According to a study, (Detained in China and Tibet: A Directory of Political and Religious Prisoners. Published by Asia Watch, a division of Human Rights Watch), published today by Asia Watch, the independent New York- based human rights organisation, 'China's record for 1993 speaks for itself: accountability was minimal, access was nil and a handful of releases were accompanied by a wave of new arrests. In retrospect, it looks more like regress than progress.'
Accurate information about political and religious detainees in China is extremely difficult and risky to obtain and any list is bound to be an under-estimate. Nevertheless, Asia Watch has compiled information on some 1,700 people known or believed to be presently imprisoned in connection with their political, ethnic or religious views. About 1,230 of these are detained or convicted solely on account of non-violent beliefs or activities.
The dissident cases range from those arrested during the late 1970s to people picked up just last month. Asia Watch's information about last year's arrests shows how economic liberalisation in China has not yet been accompanied by any loosening up on the political front. Overall, the situation was the worst since the crackdown after the June 1989 pro- democracy movement.
Asia Watch documented nearly 250 new political arrests and trials, and a further 140 cases where names were unknown. Against this, just 37 dissidents were released, including several high-profile individuals, such as Wei Jingsheng, who were let out in the run-up to the vote on whether Peking would host the 2,000 Olympics.
Of the detailed 250 cases last year, about 80 per cent occurred in Tibet where the Chinese government intensified its campaign against peaceful pro-independence activities by Buddhist monks and nuns. Most of those imprisoned Tibetans have been convicted of 'counter-revolution'; according to official statements, the proportion of 'counter-revolutionaries' to common criminals in Tibetan jails today is more than 20 times higher than in the rest of China.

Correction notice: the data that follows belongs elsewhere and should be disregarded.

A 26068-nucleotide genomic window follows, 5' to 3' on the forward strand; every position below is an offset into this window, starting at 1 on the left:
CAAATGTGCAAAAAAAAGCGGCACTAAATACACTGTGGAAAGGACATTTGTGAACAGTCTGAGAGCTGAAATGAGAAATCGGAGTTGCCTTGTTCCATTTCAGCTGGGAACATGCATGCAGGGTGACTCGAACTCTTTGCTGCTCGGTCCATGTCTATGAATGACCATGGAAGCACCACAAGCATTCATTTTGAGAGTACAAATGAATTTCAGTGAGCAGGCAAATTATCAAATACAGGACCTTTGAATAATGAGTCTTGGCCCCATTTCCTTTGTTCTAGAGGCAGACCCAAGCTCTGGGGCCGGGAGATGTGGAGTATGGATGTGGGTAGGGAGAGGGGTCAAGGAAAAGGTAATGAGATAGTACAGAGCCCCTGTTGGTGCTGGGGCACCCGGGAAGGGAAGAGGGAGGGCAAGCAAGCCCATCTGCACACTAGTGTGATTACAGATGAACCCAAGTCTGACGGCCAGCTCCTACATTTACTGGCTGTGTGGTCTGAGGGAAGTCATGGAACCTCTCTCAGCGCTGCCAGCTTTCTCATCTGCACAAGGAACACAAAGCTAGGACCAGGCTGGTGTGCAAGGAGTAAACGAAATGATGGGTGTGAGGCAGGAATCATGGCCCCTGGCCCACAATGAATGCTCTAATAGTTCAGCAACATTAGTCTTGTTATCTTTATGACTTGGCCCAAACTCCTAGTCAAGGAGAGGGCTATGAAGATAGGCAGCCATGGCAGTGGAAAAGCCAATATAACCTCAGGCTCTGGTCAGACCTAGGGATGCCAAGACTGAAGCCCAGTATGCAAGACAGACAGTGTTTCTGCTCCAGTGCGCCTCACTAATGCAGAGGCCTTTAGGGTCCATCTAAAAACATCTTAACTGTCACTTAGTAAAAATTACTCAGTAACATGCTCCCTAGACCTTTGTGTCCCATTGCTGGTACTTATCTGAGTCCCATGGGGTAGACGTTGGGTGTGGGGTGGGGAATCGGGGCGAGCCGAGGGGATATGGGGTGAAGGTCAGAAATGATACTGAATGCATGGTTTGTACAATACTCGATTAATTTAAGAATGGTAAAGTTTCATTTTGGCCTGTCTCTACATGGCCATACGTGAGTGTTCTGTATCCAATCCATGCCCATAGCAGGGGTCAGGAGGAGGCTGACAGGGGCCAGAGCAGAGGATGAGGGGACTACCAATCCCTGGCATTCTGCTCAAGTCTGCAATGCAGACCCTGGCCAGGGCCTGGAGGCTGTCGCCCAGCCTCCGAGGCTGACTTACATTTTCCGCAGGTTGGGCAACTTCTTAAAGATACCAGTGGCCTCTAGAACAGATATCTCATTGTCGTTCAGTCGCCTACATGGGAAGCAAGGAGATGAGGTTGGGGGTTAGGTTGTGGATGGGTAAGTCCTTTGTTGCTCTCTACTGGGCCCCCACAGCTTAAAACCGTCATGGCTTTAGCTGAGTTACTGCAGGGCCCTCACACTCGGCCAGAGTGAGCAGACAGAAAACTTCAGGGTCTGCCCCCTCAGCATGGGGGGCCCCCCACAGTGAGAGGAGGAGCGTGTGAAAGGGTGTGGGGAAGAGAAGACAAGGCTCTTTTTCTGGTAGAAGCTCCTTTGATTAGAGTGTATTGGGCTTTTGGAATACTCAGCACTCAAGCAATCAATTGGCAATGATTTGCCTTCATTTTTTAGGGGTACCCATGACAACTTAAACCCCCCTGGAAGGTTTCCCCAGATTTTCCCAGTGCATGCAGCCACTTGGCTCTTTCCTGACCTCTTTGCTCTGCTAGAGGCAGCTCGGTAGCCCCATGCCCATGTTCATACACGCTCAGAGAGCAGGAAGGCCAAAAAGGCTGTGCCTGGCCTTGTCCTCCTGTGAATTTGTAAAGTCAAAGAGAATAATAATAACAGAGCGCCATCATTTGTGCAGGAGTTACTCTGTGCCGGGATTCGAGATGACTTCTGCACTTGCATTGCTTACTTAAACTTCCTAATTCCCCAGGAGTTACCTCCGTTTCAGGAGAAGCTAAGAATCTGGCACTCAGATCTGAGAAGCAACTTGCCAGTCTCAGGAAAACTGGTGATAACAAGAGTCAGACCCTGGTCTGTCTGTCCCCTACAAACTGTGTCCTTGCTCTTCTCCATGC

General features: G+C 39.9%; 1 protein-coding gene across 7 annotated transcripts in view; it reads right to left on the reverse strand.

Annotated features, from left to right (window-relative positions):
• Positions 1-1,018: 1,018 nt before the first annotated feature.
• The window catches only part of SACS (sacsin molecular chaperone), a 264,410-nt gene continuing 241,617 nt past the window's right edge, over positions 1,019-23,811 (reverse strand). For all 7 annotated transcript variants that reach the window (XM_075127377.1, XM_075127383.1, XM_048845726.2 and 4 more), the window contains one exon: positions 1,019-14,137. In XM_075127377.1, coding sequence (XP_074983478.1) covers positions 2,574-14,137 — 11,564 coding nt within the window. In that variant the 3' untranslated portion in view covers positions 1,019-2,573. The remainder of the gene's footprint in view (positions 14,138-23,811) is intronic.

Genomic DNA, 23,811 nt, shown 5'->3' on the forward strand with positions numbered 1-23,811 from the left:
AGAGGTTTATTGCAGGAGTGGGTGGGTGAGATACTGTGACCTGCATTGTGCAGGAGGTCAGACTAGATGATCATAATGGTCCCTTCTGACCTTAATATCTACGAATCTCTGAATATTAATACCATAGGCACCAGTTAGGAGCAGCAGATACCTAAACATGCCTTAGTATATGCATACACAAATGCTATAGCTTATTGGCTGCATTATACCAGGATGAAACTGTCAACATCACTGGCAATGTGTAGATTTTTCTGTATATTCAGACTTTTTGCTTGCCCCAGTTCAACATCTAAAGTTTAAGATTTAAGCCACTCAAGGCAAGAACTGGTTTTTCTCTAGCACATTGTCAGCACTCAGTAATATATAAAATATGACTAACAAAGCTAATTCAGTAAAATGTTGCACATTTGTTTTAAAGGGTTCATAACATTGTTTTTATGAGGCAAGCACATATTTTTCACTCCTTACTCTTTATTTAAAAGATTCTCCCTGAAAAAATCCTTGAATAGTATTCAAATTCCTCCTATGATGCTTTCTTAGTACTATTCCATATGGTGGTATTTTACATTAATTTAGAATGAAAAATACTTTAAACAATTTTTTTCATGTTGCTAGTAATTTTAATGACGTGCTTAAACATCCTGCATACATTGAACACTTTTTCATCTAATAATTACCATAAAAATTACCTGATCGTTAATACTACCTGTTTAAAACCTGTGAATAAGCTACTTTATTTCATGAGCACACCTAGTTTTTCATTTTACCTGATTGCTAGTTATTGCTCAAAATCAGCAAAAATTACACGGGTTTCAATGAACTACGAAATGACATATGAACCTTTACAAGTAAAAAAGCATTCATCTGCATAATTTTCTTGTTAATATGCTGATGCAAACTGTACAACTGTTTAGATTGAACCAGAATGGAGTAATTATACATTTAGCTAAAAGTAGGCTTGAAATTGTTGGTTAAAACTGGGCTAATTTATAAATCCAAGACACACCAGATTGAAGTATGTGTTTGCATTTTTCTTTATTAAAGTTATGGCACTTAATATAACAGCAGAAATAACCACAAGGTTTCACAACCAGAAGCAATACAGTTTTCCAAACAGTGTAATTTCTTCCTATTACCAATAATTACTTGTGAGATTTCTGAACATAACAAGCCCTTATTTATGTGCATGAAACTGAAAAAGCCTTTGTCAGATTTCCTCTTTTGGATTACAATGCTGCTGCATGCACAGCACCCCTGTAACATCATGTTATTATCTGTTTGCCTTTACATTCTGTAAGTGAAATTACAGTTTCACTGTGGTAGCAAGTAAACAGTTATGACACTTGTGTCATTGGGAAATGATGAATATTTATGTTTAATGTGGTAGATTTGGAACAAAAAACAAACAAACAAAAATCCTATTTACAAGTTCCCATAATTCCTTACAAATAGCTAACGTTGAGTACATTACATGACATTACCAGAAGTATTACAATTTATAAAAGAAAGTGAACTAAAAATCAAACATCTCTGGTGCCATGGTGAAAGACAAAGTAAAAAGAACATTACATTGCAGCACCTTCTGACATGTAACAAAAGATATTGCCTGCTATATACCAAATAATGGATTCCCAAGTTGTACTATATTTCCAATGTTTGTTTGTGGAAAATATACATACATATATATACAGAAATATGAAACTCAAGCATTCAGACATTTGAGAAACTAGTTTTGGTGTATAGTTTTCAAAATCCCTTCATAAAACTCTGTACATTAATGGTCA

Asia Watch has also attempted to assemble a sub-list of all those in China specifically detained as 'counter-revolutionaries', where 10 out of 12 of the charges can carry the death penalty. So far, Asia Watch's list includes more than 1,200 names; Chinese officials last year admitted to 3,317 imprisoned 'counter-revolutionaries'. This latter figure would not include those sentenced without trial to labour re-education.
The Asia Watch report coincides with the start of serious debate in Washington over whether China's Most-Favoured Nation (MFN) trading status should be renewed in June. Last year, President Bill Clinton made renewal conditional on wide-ranging human rights improvements, including greater religious freedom in Tibet and access to political prisoners.
On Asia Watch's 'priority list', which it suggests should be the yardstick for judging overall human rights progress, are almost 100 non-violent political, ethnic or religious prisoners, most of whom were sentenced during the past five years, all serving terms of 10 years to life imprisonment.
The low standards of judicial practice in China, where verdicts are often pre-determined, confessions obtained through torture and there is no real chance of appeal, mean that even those supposedly convicted for criminal acts may have been subject to very rough justice because of their political views. Asia Watch has therefore documented a further 460 people detained or convicted for such criminal acts allegedly committed during pro-democracy or religious activities.
Asia Watch is calling for adequate accounting for the status and whereabouts of all those on its lists, and also for the government to supply copies of court verdicts or police sentencing documents.
(Detained in China and Tibet: A Directory of Political and Religious Prisoners. Published by Asia Watch, a division of Human Rights Watch)